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The ocean is one of the key pieces of Earth’s natural capital, providing “free” goods and services, including 50% of the oxygen we breathe, regulation of the global water cycle, and a significant portion of the food we eat.

Earlier this year, scientists at World Wildlife Fund (WWF), with help from researchers at the University of Queensland’s Global Change Institute and the Boston Consulting Group, calculated the ocean’s economic value by quantifying the ocean’s assets — including goods and services like fisheries, tourism and coastal protections.  We arrived at a valuation of $24 trillion, producing an annual income of some $2.5 trillion.  When compared to the world’s top ten economies, the ocean ranks seventh.

But unlike any of the leading national economies, the ocean is a global commons, downstream from everywhere on the planet, and subject to the collective footprint of seven-plus billion people. As its shareholders, we have been making simultaneous and continuous withdrawals on this natural asset, with very little in the way of corresponding deposits.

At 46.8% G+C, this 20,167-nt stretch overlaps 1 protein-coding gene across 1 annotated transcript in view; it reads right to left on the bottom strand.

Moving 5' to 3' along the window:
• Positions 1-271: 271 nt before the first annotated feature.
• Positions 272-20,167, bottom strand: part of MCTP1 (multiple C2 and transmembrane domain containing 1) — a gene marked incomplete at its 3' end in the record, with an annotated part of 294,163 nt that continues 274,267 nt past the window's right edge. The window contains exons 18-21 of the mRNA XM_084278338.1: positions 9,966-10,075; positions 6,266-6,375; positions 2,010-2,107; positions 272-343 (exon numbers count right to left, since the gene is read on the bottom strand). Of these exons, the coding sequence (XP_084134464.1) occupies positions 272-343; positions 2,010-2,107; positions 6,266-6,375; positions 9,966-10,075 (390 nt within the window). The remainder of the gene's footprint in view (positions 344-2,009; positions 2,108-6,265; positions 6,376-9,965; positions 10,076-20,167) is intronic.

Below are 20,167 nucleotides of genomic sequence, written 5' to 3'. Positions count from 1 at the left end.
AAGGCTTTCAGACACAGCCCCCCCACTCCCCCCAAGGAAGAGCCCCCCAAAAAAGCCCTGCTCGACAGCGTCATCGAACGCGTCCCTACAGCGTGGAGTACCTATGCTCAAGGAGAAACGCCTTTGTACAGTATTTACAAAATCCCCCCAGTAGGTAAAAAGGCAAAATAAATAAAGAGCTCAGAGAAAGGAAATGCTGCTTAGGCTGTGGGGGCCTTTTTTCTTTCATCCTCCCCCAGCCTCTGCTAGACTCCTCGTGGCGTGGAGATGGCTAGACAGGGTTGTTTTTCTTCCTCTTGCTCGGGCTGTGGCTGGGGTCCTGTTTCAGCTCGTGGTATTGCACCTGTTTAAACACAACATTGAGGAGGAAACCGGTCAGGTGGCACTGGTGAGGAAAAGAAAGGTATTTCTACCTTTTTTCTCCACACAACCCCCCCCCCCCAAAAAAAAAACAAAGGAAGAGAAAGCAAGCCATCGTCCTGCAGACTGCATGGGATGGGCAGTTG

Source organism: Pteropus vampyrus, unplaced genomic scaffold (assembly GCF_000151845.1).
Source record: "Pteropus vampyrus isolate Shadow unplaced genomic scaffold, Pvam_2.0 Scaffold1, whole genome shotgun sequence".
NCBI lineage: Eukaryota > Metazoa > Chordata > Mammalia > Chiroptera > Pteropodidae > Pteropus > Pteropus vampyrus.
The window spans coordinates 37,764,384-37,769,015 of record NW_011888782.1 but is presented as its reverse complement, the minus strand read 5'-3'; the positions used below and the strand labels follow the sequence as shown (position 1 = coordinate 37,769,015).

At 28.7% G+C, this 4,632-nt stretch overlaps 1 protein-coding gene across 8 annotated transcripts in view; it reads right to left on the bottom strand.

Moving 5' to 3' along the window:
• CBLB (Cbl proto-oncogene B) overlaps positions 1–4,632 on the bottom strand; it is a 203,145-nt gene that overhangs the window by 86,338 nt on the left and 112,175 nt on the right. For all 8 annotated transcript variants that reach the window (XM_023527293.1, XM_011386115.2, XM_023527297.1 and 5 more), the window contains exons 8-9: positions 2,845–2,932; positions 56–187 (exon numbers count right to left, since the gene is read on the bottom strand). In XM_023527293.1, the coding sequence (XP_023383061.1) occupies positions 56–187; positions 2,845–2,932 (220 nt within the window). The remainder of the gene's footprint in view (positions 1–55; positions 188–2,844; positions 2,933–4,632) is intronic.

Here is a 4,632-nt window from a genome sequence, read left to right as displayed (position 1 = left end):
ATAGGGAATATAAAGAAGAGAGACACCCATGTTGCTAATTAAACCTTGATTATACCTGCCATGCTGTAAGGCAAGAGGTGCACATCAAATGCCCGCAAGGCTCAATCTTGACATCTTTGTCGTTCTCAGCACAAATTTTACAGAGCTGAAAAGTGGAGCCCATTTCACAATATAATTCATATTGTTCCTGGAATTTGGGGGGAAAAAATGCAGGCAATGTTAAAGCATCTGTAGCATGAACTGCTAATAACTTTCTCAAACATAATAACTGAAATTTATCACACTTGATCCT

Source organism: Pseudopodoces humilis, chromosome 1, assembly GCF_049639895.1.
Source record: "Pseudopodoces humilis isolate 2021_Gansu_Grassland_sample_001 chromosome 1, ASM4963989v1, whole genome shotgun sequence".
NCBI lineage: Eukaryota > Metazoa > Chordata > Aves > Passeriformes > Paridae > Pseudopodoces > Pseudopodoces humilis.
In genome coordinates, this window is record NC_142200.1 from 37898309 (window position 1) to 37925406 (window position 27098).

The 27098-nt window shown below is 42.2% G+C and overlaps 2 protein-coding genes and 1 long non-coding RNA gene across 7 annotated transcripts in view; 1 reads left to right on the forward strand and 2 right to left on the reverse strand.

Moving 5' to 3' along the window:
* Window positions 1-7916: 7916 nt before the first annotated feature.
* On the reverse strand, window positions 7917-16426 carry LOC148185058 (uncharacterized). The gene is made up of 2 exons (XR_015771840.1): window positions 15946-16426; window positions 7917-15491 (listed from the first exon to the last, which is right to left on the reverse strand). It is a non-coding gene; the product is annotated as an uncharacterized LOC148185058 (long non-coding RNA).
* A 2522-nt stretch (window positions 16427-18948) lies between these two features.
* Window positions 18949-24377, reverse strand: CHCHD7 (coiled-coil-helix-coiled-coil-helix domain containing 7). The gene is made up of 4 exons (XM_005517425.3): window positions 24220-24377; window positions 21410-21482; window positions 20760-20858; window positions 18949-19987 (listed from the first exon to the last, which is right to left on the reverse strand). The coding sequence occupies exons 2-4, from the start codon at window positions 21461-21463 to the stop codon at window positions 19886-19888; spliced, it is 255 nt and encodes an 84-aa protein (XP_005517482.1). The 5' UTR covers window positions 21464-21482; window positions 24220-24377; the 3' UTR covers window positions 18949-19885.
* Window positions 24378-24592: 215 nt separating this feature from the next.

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The ocean is one of the key pieces of Earth’s natural capital, providing “free” goods and services, including 50% of the oxygen we breathe, regulation of the global water cycle, and a significant portion of the food we eat.

Earlier this year, scientists at World Wildlife Fund (WWF), with help from researchers at the University of Queensland’s Global Change Institute and the Boston Consulting Group, calculated the ocean’s economic value by quantifying the ocean’s assets — including goods and services like fisheries, tourism and coastal protections.  We arrived at a valuation of $24 trillion, producing an annual income of some $2.5 trillion.  When compared to the world’s top ten economies, the ocean ranks seventh.

But unlike any of the leading national economies, the ocean is a global commons, downstream from everywhere on the planet, and subject to the collective footprint of seven-plus billion people. As its shareholders, we have been making simultaneous and continuous withdrawals on this natural asset, with very little in the way of corresponding deposits.